“Limitation makes the creative mind inventive.” Walter gropius
While I was doing the reaserch for Tuesday’s post, about André Breton and Philippe Soupault’s “Les Champs Magnétiques”, I read that Soupault was married to an artist, now called Ré Soupault. I had never heard of her and she seemed to be quite interesting. Hence I decided to make her the subject of today’s post as means to discover her universe. I have to admit that there is not much information out on the web on her (so often the case with women artist!), pages that look interesting are very often in German, and unfortunately I don’t speak the language… yet (I really wish to learn it soon). Thereupon the information on this page will be meagre. If you do know of interesting links or books -or anything else- about her (in French or English) please do not hesitate to comment below! Let’s talk about Ré Soupault and bring her back in the conversation so she doesn’t become another forgotten woman artist!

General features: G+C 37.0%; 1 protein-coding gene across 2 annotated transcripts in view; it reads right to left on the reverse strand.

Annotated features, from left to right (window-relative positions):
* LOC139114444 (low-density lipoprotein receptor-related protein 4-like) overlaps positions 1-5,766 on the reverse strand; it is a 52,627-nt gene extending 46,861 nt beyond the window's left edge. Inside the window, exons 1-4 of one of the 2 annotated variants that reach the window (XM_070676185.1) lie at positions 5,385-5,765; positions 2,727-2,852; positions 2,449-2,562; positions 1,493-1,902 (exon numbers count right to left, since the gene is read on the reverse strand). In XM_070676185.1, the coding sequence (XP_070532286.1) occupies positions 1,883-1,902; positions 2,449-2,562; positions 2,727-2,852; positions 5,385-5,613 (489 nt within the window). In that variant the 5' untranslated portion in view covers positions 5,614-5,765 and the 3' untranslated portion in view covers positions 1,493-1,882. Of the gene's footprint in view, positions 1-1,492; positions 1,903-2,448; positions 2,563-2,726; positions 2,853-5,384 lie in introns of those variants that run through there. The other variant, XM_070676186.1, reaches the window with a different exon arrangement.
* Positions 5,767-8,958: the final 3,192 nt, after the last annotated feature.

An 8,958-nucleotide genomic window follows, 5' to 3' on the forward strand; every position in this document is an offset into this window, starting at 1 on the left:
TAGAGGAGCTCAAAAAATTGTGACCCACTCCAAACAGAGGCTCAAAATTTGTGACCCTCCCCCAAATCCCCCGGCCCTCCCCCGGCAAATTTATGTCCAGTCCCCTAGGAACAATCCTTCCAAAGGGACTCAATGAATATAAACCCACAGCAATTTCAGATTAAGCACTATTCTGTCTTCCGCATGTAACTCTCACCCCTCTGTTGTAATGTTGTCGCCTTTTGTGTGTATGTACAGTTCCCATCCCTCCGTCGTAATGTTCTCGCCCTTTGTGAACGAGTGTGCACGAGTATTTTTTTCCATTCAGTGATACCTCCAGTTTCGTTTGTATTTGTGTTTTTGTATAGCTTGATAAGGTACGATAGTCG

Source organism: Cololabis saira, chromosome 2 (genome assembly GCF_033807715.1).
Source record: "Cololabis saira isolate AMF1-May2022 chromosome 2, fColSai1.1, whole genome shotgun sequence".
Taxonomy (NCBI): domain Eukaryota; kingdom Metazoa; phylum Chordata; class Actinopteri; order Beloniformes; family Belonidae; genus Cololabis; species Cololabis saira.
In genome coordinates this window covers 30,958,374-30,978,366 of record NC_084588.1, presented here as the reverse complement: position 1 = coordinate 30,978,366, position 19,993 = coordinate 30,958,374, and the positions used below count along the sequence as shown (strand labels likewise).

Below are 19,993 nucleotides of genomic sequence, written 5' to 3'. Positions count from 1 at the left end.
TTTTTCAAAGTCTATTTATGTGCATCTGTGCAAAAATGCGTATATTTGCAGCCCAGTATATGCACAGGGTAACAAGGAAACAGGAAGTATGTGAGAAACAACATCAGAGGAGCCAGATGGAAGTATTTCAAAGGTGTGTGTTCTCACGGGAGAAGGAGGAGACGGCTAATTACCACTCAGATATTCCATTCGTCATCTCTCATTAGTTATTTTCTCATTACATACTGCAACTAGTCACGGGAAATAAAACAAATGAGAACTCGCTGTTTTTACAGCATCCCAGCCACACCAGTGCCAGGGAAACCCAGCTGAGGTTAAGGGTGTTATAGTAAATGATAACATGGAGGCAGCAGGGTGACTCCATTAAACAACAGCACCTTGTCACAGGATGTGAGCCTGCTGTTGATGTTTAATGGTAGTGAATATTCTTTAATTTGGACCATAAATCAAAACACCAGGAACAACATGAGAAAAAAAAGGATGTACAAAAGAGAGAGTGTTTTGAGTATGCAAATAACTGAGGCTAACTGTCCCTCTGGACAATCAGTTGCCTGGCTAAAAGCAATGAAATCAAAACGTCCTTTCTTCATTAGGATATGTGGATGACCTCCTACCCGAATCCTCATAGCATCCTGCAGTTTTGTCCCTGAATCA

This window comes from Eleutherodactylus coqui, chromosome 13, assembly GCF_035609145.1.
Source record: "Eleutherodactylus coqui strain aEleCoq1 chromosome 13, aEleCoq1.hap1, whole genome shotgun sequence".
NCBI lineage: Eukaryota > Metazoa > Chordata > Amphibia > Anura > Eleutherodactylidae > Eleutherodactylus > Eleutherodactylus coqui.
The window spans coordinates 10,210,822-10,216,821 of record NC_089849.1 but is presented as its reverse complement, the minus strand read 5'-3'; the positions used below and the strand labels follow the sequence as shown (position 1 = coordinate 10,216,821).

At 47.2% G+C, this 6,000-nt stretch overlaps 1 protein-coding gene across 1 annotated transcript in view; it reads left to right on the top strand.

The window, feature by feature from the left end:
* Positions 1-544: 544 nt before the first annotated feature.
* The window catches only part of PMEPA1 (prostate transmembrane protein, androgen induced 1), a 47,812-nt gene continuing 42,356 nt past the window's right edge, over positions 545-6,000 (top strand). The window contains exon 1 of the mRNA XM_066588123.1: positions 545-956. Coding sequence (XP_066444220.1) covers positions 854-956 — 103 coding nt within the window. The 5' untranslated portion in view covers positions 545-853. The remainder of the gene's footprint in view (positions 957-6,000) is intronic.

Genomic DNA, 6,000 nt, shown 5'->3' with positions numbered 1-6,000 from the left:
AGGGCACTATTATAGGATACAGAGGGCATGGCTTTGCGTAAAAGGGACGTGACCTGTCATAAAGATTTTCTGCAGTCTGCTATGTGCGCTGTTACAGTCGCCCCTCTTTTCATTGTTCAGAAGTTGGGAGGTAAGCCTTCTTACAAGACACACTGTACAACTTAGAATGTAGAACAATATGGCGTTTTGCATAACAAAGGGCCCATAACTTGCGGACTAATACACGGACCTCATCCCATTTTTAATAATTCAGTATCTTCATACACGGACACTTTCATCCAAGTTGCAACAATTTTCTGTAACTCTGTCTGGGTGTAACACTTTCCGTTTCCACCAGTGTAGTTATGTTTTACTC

Ré Soupault (29 October 1901–12 March 1996) born known as Meta Erna Niemeyer, was a French-German artist, educated at the Bauhaus. She is known for a diversity of artistic works as a photographer, fashion designer, and also as translator. (Source)